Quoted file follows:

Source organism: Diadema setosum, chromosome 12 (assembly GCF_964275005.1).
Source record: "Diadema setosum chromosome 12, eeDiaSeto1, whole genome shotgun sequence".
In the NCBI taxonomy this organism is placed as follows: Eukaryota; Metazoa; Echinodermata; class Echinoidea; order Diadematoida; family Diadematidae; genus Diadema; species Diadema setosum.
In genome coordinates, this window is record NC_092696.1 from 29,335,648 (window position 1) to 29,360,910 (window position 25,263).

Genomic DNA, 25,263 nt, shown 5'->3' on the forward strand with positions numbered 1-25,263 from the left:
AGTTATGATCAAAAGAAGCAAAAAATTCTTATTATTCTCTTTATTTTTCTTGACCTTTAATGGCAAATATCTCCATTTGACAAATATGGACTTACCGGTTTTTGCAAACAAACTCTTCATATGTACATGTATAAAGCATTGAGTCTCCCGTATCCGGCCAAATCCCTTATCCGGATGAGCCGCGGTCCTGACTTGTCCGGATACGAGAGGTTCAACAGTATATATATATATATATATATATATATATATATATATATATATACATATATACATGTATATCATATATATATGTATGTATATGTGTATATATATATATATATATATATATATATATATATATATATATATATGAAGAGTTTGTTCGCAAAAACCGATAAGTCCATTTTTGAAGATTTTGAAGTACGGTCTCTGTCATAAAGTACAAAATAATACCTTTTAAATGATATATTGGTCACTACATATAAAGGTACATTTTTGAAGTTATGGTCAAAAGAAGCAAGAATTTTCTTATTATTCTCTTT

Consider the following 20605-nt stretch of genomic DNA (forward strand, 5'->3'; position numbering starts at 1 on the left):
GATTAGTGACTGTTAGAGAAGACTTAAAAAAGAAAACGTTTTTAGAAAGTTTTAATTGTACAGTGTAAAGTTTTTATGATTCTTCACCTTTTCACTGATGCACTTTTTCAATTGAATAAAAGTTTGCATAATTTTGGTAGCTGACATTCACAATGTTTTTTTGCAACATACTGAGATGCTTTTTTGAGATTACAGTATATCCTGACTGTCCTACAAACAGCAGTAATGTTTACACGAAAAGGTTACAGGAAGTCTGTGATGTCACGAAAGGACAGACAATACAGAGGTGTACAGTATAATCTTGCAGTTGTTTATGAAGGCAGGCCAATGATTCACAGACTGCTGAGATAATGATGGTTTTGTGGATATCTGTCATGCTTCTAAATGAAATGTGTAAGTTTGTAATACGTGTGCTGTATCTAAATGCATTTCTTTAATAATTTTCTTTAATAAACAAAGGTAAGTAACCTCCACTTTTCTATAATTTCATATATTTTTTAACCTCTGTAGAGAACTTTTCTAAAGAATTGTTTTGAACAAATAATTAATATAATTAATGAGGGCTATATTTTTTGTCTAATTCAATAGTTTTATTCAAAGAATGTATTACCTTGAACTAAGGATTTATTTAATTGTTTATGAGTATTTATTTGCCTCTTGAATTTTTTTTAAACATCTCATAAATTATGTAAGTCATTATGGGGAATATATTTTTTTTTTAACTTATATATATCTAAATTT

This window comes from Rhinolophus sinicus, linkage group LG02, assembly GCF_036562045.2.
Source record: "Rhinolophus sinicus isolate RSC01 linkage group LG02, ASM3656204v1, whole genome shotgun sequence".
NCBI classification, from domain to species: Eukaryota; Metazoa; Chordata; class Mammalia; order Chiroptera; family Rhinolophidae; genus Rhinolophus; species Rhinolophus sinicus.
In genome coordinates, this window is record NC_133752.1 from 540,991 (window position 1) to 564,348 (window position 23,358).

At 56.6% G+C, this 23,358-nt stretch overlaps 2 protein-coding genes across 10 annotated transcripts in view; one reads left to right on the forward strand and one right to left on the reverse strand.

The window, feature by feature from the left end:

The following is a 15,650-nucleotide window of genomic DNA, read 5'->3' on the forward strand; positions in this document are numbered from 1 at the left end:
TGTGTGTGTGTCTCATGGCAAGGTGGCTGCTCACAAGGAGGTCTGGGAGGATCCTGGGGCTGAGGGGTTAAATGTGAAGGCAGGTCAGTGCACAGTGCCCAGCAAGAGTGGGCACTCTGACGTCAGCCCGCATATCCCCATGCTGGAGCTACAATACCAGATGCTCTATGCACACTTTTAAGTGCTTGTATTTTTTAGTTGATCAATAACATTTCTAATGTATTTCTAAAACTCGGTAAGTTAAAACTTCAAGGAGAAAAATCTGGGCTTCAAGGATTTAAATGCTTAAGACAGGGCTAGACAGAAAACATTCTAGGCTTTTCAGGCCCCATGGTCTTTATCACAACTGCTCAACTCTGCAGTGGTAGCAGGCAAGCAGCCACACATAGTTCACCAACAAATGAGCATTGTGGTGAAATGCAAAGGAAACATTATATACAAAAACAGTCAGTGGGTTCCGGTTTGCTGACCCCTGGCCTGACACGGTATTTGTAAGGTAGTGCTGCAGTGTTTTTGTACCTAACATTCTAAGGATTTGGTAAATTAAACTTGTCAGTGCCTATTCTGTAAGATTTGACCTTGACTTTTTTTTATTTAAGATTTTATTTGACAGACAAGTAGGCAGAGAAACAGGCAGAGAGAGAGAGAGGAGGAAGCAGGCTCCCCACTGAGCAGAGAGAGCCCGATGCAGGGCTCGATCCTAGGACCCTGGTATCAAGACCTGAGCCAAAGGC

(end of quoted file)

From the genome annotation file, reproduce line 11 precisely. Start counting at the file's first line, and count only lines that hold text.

NCBI classification, from domain to species: Eukaryota; Metazoa; Chordata; class Mammalia; order Chiroptera; family Rhinolophidae; genus Rhinolophus; species Rhinolophus sinicus.